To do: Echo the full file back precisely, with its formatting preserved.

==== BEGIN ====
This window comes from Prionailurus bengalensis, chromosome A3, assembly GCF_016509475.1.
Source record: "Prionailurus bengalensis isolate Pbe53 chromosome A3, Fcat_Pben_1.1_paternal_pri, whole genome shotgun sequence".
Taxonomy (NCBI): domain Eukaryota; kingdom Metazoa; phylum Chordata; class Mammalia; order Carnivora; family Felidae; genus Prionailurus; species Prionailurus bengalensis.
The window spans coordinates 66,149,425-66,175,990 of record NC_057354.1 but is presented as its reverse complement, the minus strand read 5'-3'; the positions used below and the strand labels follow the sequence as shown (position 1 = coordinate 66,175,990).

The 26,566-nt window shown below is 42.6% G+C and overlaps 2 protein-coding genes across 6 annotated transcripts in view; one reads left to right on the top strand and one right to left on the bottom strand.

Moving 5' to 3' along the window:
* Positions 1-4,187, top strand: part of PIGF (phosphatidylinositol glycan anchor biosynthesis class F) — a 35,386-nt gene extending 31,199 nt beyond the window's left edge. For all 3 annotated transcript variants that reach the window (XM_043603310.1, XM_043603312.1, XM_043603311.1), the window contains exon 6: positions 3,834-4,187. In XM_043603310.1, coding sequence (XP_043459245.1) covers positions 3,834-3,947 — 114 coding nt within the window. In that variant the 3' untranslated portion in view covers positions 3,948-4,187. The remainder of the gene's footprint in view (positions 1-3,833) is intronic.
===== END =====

This window comes from Prionailurus bengalensis, chromosome A3, assembly GCF_016509475.1.
Source record: "Prionailurus bengalensis isolate Pbe53 chromosome A3, Fcat_Pben_1.1_paternal_pri, whole genome shotgun sequence".
Taxonomy (NCBI): domain Eukaryota; kingdom Metazoa; phylum Chordata; class Mammalia; order Carnivora; family Felidae; genus Prionailurus; species Prionailurus bengalensis.
The window spans coordinates 66,149,425-66,175,990 of record NC_057354.1 but is presented as its reverse complement, the minus strand read 5'-3'; the positions used below and the strand labels follow the sequence as shown (position 1 = coordinate 66,175,990).

The 26,566-nt window shown below is 42.6% G+C and overlaps 2 protein-coding genes across 6 annotated transcripts in view; one reads left to right on the top strand and one right to left on the bottom strand.

Moving 5' to 3' along the window:
* Positions 1-4,187, top strand: part of PIGF (phosphatidylinositol glycan anchor biosynthesis class F) — a 35,386-nt gene extending 31,199 nt beyond the window's left edge. For all 3 annotated transcript variants that reach the window (XM_043603310.1, XM_043603312.1, XM_043603311.1), the window contains exon 6: positions 3,834-4,187. In XM_043603310.1, coding sequence (XP_043459245.1) covers positions 3,834-3,947 — 114 coding nt within the window. In that variant the 3' untranslated portion in view covers positions 3,948-4,187. The remainder of the gene's footprint in view (positions 1-3,833) is intronic.